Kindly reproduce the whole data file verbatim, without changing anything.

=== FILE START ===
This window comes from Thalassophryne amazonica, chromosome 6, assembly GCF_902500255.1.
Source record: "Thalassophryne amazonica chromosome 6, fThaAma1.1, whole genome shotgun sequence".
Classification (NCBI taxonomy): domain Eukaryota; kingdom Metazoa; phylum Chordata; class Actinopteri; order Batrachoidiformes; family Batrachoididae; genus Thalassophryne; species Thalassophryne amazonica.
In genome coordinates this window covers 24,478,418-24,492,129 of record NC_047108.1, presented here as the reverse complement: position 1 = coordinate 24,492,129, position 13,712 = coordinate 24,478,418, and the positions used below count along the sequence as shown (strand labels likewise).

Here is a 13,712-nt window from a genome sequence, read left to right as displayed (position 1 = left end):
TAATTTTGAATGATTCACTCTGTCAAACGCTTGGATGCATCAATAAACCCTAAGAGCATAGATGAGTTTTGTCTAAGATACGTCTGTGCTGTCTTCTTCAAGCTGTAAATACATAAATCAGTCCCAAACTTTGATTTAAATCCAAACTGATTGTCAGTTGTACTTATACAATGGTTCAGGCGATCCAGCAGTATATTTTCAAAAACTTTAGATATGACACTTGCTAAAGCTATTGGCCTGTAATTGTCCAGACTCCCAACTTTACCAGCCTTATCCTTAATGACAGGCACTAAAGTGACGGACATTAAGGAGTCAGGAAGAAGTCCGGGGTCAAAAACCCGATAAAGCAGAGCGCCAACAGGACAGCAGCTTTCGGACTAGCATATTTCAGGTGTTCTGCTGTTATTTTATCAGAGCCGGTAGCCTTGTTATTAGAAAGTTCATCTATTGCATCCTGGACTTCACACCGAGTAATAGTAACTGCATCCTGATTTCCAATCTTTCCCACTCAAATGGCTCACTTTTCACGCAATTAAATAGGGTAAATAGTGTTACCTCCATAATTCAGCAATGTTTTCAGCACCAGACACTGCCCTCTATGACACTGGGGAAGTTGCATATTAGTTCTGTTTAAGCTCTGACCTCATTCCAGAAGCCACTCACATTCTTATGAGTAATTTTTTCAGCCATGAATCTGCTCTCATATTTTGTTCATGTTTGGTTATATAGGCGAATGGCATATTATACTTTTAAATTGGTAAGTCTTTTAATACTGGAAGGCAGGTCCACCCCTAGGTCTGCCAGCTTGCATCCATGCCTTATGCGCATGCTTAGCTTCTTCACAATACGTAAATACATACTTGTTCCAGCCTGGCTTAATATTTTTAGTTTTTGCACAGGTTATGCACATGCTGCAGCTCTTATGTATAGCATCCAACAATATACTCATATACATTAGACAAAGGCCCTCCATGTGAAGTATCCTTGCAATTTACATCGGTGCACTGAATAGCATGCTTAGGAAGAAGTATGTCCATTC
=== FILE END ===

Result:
This window comes from Thalassophryne amazonica, chromosome 6, assembly GCF_902500255.1.
Source record: "Thalassophryne amazonica chromosome 6, fThaAma1.1, whole genome shotgun sequence".
Classification (NCBI taxonomy): domain Eukaryota; kingdom Metazoa; phylum Chordata; class Actinopteri; order Batrachoidiformes; family Batrachoididae; genus Thalassophryne; species Thalassophryne amazonica.
In genome coordinates this window covers 24,478,418-24,492,129 of record NC_047108.1, presented here as the reverse complement: position 1 = coordinate 24,492,129, position 13,712 = coordinate 24,478,418, and the positions used below count along the sequence as shown (strand labels likewise).

Here is a 13,712-nt window from a genome sequence, read left to right as displayed (position 1 = left end):
TAATTTTGAATGATTCACTCTGTCAAACGCTTGGATGCATCAATAAACCCTAAGAGCATAGATGAGTTTTGTCTAAGATACGTCTGTGCTGTCTTCTTCAAGCTGTAAATACATAAATCAGTCCCAAACTTTGATTTAAATCCAAACTGATTGTCAGTTGTACTTATACAATGGTTCAGGCGATCCAGCAGTATATTTTCAAAAACTTTAGATATGACACTTGCTAAAGCTATTGGCCTGTAATTGTCCAGACTCCCAACTTTACCAGCCTTATCCTTAATGACAGGCACTAAAGTGACGGACATTAAGGAGTCAGGAAGAAGTCCGGGGTCAAAAACCCGATAAAGCAGAGCGCCAACAGGACAGCAGCTTTCGGACTAGCATATTTCAGGTGTTCTGCTGTTATTTTATCAGAGCCGGTAGCCTTGTTATTAGAAAGTTCATCTATTGCATCCTGGACTTCACACCGAGTAATAGTAACTGCATCCTGATTTCCAATCTTTCCCACTCAAATGGCTCACTTTTCACGCAATTAAATAGGGTAAATAGTGTTACCTCCATAATTCAGCAATGTTTTCAGCACCAGACACTGCCCTCTATGACACTGGGGAAGTTGCATATTAGTTCTGTTTAAGCTCTGACCTCATTCCAGAAGCCACTCACATTCTTATGAGTAATTTTTTCAGCCATGAATCTGCTCTCATATTTTGTTCATGTTTGGTTATATAGGCGAATGGCATATTATACTTTTAAATTGGTAAGTCTTTTAATACTGGAAGGCAGGTCCACCCCTAGGTCTGCCAGCTTGCATCCATGCCTTATGCGCATGCTTAGCTTCTTCACAATACGTAAATACATACTTGTTCCAGCCTGGCTTAATATTTTTAGTTTTTGCACAGGTTATGCACATGCTGCAGCTCTTATGTATAGCATCCAACAATATACTCATATACATTAGACAAAGGCCCTCCATGTGAAGTATCCTTGCAATTTACATCGGTGCACTGAATAGCATGCTTAGGAAGAAGTATGTCCATTC